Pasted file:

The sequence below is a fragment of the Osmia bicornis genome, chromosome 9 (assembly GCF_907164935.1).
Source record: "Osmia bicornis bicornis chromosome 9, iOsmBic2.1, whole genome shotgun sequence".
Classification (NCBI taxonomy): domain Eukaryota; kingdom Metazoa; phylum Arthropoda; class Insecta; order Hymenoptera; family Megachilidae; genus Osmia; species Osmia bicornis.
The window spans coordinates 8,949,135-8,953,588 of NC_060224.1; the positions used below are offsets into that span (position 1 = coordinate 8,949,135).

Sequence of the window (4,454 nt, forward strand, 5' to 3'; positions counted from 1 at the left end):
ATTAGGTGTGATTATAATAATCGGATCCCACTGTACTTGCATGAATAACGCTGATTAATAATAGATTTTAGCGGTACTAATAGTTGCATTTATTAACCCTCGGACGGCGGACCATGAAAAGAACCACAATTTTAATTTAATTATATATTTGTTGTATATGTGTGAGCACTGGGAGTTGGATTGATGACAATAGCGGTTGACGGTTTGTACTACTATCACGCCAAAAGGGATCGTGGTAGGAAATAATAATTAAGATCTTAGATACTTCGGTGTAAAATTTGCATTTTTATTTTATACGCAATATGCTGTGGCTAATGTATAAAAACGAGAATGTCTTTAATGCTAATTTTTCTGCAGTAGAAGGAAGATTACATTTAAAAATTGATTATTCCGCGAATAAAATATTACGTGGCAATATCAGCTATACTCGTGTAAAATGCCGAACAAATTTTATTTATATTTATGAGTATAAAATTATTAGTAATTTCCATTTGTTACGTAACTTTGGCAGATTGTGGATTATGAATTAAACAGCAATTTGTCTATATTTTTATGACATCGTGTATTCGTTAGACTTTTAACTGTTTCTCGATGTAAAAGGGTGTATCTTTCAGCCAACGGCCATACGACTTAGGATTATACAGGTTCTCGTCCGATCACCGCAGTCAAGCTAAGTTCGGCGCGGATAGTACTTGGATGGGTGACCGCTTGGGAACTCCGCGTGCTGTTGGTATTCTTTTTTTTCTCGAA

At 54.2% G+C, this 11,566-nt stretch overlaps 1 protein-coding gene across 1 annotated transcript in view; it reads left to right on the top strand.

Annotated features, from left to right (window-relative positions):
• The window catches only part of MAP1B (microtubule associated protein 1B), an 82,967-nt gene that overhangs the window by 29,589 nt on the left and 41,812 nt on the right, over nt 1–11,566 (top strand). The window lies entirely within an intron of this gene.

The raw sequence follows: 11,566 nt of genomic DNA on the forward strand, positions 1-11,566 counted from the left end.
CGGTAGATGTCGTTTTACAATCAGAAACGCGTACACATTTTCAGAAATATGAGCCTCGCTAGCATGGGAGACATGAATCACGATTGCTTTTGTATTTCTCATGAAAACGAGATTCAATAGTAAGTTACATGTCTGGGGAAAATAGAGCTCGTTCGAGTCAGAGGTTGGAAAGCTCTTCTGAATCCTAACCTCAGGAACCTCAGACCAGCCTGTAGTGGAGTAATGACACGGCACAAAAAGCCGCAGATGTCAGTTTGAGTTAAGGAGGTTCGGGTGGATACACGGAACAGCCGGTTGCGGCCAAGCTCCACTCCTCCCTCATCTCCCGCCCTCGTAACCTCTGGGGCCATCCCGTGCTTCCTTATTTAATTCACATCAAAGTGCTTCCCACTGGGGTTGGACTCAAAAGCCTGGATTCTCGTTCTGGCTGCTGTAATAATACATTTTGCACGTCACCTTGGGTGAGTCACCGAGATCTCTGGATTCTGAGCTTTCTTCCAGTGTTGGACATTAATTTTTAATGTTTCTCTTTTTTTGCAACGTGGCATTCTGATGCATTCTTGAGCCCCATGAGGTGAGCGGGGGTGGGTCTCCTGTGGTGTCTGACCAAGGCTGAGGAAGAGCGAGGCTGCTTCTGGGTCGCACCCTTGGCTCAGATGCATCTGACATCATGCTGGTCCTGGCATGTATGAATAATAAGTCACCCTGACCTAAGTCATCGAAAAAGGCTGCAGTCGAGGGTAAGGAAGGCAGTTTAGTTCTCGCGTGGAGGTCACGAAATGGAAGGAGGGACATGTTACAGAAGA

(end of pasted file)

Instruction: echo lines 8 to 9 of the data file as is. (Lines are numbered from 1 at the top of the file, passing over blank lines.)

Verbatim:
Annotated features, from left to right (window-relative positions):
• The window catches only part of MAP1B (microtubule associated protein 1B), an 82,967-nt gene that overhangs the window by 29,589 nt on the left and 41,812 nt on the right, over nt 1–11,566 (top strand). The window lies entirely within an intron of this gene.